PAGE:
Södra has signed a letter of intent with KLM to conduct a joint feasibility study to examine the possibility of producing green jet fuel. In parallel, Södra will become the first company in Sweden to join KLM’s Corporate Biofuel Programme, with the aim of supporting growth in demand for fossil-fuel-free alternatives in the aviation sector.
From the pressconference at Smaland Airport. Maria Baldin, Director of Communications and Sustainability at Södra, is signing.
“Air travel accounts for some 2 percent of global CO₂ emissions. We are now taking two key steps forward to create sustainable alternatives to fossil-based jet fuel. The current supply of biofuel is too low and this is something we want to change,” said Maria Baldin, Director of Communications and Sustainability at Södra.
KLM’s Biofuel Programme enables companies to ensure that sustainable biojet fuel is used for their air travel by paying a surcharge that covers the difference in price between sustainable biofuel and regular jet fuel.
“Helping to reduce CO₂ emissions is in line with our sustainability targets. Our goal is to be fossil-fuel free by 2030. We will now shoulder an even greater responsibility for our air travel,” commented Maria Baldin.
“KLM is proud to offer Sweden’s most sustainable European air routes viewed over time. We are grateful to have local partners that want to play a part in this,” says Paul Terstegge, General Manager North Europe, Air France and KLM.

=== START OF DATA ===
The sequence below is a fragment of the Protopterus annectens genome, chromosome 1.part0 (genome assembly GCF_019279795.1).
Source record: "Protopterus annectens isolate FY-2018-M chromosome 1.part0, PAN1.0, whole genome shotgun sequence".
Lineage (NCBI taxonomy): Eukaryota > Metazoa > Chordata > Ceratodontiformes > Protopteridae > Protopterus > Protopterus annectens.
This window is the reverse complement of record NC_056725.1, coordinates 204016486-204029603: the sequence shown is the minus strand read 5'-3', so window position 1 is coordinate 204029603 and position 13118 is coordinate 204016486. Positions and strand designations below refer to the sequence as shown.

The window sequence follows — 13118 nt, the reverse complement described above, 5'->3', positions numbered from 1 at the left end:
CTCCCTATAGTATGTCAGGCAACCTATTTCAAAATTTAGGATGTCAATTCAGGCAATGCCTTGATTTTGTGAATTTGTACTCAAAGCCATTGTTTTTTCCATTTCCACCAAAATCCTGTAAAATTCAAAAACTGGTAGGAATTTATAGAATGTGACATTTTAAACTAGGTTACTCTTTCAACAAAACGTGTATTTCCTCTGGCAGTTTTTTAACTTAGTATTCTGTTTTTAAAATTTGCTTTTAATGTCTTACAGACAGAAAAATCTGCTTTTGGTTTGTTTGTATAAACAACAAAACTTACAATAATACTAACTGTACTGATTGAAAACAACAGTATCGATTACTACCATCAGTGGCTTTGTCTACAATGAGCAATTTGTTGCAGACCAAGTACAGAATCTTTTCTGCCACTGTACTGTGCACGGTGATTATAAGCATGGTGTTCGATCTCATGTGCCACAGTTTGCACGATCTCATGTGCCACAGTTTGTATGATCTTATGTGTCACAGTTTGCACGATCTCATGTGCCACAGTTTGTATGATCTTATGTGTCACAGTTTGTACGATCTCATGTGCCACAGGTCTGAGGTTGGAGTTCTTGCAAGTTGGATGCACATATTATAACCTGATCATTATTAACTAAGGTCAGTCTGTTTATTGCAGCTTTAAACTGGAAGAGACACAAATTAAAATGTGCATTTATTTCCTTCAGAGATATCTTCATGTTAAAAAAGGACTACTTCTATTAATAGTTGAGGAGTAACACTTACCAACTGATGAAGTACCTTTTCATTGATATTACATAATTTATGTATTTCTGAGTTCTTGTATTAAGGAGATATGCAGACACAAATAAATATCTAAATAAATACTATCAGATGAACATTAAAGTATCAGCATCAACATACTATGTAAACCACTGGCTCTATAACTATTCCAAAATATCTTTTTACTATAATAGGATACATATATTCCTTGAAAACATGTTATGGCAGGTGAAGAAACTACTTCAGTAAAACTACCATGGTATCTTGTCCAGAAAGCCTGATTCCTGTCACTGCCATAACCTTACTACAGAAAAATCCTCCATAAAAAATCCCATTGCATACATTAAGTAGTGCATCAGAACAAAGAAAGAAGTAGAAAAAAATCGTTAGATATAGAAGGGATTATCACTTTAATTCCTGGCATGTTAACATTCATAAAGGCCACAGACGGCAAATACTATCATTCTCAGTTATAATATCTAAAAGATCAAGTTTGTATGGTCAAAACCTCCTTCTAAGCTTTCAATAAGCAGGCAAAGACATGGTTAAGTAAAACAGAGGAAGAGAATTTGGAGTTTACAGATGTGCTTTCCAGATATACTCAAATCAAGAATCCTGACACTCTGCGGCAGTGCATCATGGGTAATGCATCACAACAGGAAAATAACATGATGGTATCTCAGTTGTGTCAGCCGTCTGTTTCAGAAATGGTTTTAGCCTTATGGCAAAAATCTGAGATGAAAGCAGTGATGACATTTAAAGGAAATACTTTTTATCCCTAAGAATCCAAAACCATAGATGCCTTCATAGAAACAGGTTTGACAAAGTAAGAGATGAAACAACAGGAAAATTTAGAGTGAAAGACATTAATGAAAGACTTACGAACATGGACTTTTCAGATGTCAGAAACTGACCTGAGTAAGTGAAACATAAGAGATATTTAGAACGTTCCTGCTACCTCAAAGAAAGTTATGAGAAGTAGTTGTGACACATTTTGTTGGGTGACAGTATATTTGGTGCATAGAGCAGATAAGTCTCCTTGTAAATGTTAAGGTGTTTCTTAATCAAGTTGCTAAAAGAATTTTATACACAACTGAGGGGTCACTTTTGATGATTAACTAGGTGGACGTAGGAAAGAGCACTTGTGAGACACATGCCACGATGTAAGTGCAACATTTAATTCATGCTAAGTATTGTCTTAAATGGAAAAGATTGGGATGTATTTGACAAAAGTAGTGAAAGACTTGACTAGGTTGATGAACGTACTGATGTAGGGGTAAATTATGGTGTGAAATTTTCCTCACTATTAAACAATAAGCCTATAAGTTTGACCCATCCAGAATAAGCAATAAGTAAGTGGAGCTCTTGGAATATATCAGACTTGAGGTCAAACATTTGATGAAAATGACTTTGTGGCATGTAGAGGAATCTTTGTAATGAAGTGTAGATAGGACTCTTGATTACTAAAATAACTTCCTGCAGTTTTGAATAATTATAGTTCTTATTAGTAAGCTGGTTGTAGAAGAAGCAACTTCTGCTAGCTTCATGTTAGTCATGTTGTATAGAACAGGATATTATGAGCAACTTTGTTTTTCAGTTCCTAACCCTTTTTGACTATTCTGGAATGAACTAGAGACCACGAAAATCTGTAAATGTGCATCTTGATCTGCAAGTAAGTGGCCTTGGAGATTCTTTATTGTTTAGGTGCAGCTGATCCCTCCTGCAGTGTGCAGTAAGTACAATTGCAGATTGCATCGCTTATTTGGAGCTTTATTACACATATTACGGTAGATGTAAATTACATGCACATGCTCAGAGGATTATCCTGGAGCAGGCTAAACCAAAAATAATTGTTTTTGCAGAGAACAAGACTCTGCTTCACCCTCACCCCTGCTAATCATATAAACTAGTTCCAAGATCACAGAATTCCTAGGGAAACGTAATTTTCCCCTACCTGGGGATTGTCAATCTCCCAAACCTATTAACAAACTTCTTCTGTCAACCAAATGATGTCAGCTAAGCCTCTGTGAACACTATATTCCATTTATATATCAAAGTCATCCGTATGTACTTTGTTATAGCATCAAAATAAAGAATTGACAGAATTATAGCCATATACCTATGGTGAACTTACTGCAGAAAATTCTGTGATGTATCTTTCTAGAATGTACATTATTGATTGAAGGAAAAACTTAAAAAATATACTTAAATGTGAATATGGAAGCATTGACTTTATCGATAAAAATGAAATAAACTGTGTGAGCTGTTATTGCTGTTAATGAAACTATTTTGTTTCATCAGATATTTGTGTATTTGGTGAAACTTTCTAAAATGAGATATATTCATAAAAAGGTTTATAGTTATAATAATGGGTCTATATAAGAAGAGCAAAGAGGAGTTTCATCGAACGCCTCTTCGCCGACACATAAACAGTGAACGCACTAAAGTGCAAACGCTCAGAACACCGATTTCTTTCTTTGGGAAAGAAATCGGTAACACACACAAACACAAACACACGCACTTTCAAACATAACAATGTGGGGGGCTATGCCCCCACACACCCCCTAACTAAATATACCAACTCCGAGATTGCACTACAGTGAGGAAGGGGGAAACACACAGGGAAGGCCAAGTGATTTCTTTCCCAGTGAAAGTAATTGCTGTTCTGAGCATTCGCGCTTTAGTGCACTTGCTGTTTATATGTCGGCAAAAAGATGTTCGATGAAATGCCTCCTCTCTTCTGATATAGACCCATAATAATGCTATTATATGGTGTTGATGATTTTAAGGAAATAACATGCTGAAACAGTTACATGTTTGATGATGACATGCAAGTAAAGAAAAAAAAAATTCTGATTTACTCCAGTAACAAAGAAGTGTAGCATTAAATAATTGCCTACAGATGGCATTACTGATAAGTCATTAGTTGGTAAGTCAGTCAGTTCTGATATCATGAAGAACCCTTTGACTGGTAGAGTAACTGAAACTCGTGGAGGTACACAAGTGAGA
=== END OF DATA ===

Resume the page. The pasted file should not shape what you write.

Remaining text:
On Monday, a press conference was held at Växjö Småland Airport where a letter of intent covering the development of biojet fuel was signed. The collaboration aims to promote growth in supply and demand and development of the appropriate policy instruments for more sustainable air travel.
“The greatest challenge is the absence of policy measures. Since production costs for biojet fuel are high compared with fossil fuels, there is very limited scope for growth in demand, which is needed to reduce costs. There must be a clear political strategy to address this issue,” said Henrik Brodin, Strategic Business Developer, Energy, at Södra.
The collaboration contains a feasibility study to examine the prerequisites for producing biojet fuel from forest biomass. While Södra and KLM are the main partners in the collaboration, many other players are also participating.
“It’s about working together to examine the entire chain – from production to combustion – and creating a business model that enables a change in air travel,” says Henrik Brodin.